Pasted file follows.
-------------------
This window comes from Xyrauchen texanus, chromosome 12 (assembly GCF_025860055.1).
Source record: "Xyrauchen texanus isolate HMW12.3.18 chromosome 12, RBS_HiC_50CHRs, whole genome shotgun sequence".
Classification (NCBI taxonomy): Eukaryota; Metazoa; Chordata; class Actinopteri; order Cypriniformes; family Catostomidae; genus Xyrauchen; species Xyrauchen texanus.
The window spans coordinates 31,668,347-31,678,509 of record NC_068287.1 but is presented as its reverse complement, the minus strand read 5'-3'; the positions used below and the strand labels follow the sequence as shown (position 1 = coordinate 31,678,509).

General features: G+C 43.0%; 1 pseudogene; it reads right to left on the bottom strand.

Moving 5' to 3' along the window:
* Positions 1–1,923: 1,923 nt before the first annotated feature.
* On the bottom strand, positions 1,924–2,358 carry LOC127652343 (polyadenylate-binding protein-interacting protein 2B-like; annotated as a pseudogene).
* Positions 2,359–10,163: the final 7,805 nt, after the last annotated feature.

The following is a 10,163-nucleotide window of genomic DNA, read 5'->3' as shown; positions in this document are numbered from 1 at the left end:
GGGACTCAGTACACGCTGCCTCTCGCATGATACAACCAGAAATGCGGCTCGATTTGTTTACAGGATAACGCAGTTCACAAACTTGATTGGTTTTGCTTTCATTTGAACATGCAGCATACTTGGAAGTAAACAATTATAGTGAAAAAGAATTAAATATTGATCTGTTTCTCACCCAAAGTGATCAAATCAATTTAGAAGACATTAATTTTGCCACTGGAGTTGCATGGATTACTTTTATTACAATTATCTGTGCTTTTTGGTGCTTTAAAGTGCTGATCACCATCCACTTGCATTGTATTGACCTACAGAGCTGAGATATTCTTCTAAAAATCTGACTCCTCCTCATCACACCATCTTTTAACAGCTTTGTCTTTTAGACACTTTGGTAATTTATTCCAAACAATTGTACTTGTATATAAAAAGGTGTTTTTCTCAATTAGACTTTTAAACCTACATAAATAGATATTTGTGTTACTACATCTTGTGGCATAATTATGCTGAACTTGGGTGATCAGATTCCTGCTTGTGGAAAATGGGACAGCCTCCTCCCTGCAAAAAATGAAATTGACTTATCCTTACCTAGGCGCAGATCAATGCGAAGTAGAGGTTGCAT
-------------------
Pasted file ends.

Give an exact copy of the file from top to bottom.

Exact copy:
This window comes from Xyrauchen texanus, chromosome 12 (assembly GCF_025860055.1).
Source record: "Xyrauchen texanus isolate HMW12.3.18 chromosome 12, RBS_HiC_50CHRs, whole genome shotgun sequence".
Classification (NCBI taxonomy): Eukaryota; Metazoa; Chordata; class Actinopteri; order Cypriniformes; family Catostomidae; genus Xyrauchen; species Xyrauchen texanus.
The window spans coordinates 31,668,347-31,678,509 of record NC_068287.1 but is presented as its reverse complement, the minus strand read 5'-3'; the positions used below and the strand labels follow the sequence as shown (position 1 = coordinate 31,678,509).

General features: G+C 43.0%; 1 pseudogene; it reads right to left on the bottom strand.

Moving 5' to 3' along the window:
* Positions 1–1,923: 1,923 nt before the first annotated feature.
* On the bottom strand, positions 1,924–2,358 carry LOC127652343 (polyadenylate-binding protein-interacting protein 2B-like; annotated as a pseudogene).
* Positions 2,359–10,163: the final 7,805 nt, after the last annotated feature.

The following is a 10,163-nucleotide window of genomic DNA, read 5'->3' as shown; positions in this document are numbered from 1 at the left end:
GGGACTCAGTACACGCTGCCTCTCGCATGATACAACCAGAAATGCGGCTCGATTTGTTTACAGGATAACGCAGTTCACAAACTTGATTGGTTTTGCTTTCATTTGAACATGCAGCATACTTGGAAGTAAACAATTATAGTGAAAAAGAATTAAATATTGATCTGTTTCTCACCCAAAGTGATCAAATCAATTTAGAAGACATTAATTTTGCCACTGGAGTTGCATGGATTACTTTTATTACAATTATCTGTGCTTTTTGGTGCTTTAAAGTGCTGATCACCATCCACTTGCATTGTATTGACCTACAGAGCTGAGATATTCTTCTAAAAATCTGACTCCTCCTCATCACACCATCTTTTAACAGCTTTGTCTTTTAGACACTTTGGTAATTTATTCCAAACAATTGTACTTGTATATAAAAAGGTGTTTTTCTCAATTAGACTTTTAAACCTACATAAATAGATATTTGTGTTACTACATCTTGTGGCATAATTATGCTGAACTTGGGTGATCAGATTCCTGCTTGTGGAAAATGGGACAGCCTCCTCCCTGCAAAAAATGAAATTGACTTATCCTTACCTAGGCGCAGATCAATGCGAAGTAGAGGTTGCAT